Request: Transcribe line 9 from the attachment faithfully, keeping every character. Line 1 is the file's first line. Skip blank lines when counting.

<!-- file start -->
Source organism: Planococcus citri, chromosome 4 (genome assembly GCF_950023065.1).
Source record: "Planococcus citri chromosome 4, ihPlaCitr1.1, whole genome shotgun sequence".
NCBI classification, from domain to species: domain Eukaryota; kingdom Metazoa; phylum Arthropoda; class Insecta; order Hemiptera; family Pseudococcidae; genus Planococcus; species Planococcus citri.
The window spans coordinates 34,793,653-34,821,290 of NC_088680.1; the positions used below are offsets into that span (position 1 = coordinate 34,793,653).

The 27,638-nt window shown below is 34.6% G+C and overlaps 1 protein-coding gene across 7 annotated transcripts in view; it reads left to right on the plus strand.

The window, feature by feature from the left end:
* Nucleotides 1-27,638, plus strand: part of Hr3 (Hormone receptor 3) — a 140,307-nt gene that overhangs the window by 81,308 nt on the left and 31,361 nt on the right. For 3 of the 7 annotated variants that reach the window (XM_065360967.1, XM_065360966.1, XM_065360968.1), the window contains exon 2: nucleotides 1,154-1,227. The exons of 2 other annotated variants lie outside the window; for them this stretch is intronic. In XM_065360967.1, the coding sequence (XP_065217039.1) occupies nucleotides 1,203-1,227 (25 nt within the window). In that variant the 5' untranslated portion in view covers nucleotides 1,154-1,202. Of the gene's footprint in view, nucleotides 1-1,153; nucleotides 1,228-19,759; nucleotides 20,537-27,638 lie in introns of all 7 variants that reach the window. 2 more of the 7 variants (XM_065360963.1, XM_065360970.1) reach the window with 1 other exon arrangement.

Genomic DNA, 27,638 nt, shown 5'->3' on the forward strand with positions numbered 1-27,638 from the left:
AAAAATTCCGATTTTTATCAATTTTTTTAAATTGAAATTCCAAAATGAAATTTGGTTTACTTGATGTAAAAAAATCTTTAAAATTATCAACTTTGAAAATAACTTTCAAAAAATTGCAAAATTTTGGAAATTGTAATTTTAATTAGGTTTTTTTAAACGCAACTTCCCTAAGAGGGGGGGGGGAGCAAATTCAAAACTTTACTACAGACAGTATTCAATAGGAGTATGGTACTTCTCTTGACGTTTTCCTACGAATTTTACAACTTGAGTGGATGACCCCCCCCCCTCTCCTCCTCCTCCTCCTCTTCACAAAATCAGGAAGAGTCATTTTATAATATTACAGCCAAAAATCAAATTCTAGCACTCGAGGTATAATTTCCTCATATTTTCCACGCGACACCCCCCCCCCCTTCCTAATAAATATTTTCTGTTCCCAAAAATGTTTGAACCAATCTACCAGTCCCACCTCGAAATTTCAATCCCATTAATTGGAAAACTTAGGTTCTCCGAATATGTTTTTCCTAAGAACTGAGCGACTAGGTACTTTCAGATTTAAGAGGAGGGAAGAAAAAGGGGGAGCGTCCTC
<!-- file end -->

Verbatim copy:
AAAAATTCCGATTTTTATCAATTTTTTTAAATTGAAATTCCAAAATGAAATTTGGTTTACTTGATGTAAAAAAATCTTTAAAATTATCAACTTTGAAAATAACTTTCAAAAAATTGCAAAATTTTGGAAATTGTAATTTTAATTAGGTTTTTTTAAACGCAACTTCCCTAAGAGGGGGGGGGGAGCAAATTCAAAACTTTACTACAGACAGTATTCAATAGGAGTATGGTACTTCTCTTGACGTTTTCCTACGAATTTTACAACTTGAGTGGATGACCCCCCCCCCTCTCCTCCTCCTCCTCCTCTTCACAAAATCAGGAAGAGTCATTTTATAATATTACAGCCAAAAATCAAATTCTAGCACTCGAGGTATAATTTCCTCATATTTTCCACGCGACACCCCCCCCCCCTTCCTAATAAATATTTTCTGTTCCCAAAAATGTTTGAACCAATCTACCAGTCCCACCTCGAAATTTCAATCCCATTAATTGGAAAACTTAGGTTCTCCGAATATGTTTTTCCTAAGAACTGAGCGACTAGGTACTTTCAGATTTAAGAGGAGGGAAGAAAAAGGGGGAGCGTCCTC